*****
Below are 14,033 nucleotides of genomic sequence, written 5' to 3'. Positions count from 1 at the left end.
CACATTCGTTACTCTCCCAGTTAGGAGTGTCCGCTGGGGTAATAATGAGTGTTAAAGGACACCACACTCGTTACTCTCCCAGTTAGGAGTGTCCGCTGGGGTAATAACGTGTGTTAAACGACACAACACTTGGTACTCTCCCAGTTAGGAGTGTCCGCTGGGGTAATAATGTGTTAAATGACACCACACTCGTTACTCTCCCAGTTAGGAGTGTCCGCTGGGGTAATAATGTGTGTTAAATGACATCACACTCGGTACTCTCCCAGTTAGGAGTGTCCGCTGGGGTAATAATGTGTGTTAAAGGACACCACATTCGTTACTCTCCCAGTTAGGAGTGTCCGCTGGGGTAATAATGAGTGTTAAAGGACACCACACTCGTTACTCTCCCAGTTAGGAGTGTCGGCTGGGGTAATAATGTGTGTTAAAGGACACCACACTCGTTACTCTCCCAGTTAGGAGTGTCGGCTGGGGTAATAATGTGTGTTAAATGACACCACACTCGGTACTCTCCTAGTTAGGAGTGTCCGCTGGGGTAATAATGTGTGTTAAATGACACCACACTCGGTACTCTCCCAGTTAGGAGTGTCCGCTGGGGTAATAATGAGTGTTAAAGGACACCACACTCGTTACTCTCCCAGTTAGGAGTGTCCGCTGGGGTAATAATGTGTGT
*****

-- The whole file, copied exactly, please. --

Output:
Below are 14,033 nucleotides of genomic sequence, written 5' to 3'. Positions count from 1 at the left end.
CACATTCGTTACTCTCCCAGTTAGGAGTGTCCGCTGGGGTAATAATGAGTGTTAAAGGACACCACACTCGTTACTCTCCCAGTTAGGAGTGTCCGCTGGGGTAATAACGTGTGTTAAACGACACAACACTTGGTACTCTCCCAGTTAGGAGTGTCCGCTGGGGTAATAATGTGTTAAATGACACCACACTCGTTACTCTCCCAGTTAGGAGTGTCCGCTGGGGTAATAATGTGTGTTAAATGACATCACACTCGGTACTCTCCCAGTTAGGAGTGTCCGCTGGGGTAATAATGTGTGTTAAAGGACACCACATTCGTTACTCTCCCAGTTAGGAGTGTCCGCTGGGGTAATAATGAGTGTTAAAGGACACCACACTCGTTACTCTCCCAGTTAGGAGTGTCGGCTGGGGTAATAATGTGTGTTAAAGGACACCACACTCGTTACTCTCCCAGTTAGGAGTGTCGGCTGGGGTAATAATGTGTGTTAAATGACACCACACTCGGTACTCTCCTAGTTAGGAGTGTCCGCTGGGGTAATAATGTGTGTTAAATGACACCACACTCGGTACTCTCCCAGTTAGGAGTGTCCGCTGGGGTAATAATGAGTGTTAAAGGACACCACACTCGTTACTCTCCCAGTTAGGAGTGTCCGCTGGGGTAATAATGTGTGT